Electric and hybrid vehicles are better for the environment, right? Well yes, mostly. How much better EVs are for the environment depends on a few things, like where you live - and where your electricity comes from. Let’s see how New Zealand stacks up.
Once an EV is on the road it emits a lot less greenhouse gas and costs a lot less to run too. That part we know and love. But what’s creating chatter internationally are the ‘indirect emissions’ from building and powering EVs.
If you’re plugging in to electricity that comes from burning dirty fossil-fuels, it almost defeats the purpose. You’ll produce less emissions than a petrol-run car but slightly more than diesel. On the other hand, EVs that run on renewable electricity produce up to six times less carbon than a petrol vehicle.
Where you live matters
Norway - of course - is leading the charge in EV uptake as well as renewable energy. Hydro power provides over 96% of Norway's electricity and there are more than 110,000 electric cars on the roads. EV sales in March made up over 37% of new cars and thousands of people have their names on waiting lists. Thanks to a mix of tax breaks and reduced road user charges, the cost of buying an EV is on par with a conventional car.
In Germany EV buyers can get up to 4,000 Euros towards their new wheels. But with more than half the country’s electricity coming from coal and gas, you’d need to drive 100,000kms before clearing the ‘eco debt’ and emitting less carbon than a petrol car. Cross the border to France and EVs are powered mainly by nuclear. In the UK, a mix of fossil fuels and renewables. And in the US, some areas are into renewables, like California, but in the north-east they’re heavily powered by fossil fuels including coal.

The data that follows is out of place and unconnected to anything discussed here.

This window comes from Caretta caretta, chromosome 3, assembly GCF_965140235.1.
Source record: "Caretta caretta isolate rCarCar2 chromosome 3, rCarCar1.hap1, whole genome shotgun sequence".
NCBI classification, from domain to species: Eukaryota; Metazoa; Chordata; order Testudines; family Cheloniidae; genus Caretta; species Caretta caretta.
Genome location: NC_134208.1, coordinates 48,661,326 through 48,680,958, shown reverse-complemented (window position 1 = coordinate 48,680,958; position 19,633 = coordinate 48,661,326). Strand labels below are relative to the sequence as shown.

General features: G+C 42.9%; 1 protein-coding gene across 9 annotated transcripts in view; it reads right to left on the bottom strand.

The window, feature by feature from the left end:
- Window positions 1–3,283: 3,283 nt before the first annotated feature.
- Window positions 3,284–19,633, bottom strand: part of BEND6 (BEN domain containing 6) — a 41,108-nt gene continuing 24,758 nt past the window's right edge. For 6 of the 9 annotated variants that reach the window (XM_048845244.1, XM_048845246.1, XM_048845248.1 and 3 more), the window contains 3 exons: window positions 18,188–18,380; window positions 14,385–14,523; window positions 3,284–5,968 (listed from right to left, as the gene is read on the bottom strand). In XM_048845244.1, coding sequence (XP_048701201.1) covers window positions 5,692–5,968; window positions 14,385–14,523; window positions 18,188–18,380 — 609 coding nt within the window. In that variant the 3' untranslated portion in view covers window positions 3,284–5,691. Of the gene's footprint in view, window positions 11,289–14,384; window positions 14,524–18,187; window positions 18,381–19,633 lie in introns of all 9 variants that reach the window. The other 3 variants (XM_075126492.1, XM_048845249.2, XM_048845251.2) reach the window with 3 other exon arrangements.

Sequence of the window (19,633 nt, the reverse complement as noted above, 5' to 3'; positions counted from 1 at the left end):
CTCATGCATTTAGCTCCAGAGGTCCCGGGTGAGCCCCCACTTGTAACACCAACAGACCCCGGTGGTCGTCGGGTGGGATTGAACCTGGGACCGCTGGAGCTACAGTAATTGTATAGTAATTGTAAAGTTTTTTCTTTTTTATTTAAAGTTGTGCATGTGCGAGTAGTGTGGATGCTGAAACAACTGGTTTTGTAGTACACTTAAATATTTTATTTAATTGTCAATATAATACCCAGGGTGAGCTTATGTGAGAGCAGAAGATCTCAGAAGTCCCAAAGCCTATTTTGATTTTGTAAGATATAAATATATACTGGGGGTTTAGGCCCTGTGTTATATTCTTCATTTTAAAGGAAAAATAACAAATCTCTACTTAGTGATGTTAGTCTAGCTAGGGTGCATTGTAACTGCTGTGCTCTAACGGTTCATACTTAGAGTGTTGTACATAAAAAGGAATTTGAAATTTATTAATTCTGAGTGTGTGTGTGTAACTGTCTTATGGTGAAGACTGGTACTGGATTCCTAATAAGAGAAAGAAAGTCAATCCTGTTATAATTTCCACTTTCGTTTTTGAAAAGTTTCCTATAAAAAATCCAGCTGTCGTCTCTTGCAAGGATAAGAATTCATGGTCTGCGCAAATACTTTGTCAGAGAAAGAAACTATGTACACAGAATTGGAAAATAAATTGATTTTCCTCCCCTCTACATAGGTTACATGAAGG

So how about NZ?
Well we’re not Norway, but we’re not far behind! Thanks to renewables making up over 85% of our electricity, driving electric in New Zealand makes environmental sense. We’ve got plenty of supply too – enough to run every light vehicle in the country. Our 230-volt electricity system makes for easy charging and the average Kiwi commute of 22kms is a very doable distance for an EV. Our high renewable energy levels mean we stand to save more on emissions by switching to EVs than other countries. Plus, when you consider that our transport sector is one of the most emissions-intensive in the world, it’s a great way for us as a country to help combat climate change.
What about those batteries?
Concerns have been raised about what happens to EV batteries, at the end of a vehicle's life. Scientists are developing ways to recycle EV batteries into industrial processes and extending battery life in the car. Engineers are also figuring out how to use EVs as storage devices in the grid. We'll keep our eye on this.
What’s the upshot?
There’s international consensus that even though there’s room for improvement with EVs, they’re still better for the environment and our climate than conventional cars. The bigger issue is making sure more of our electricity comes from renewable sources and getting smarter about how EVs are made. When that happens, we can really feel good about EVs.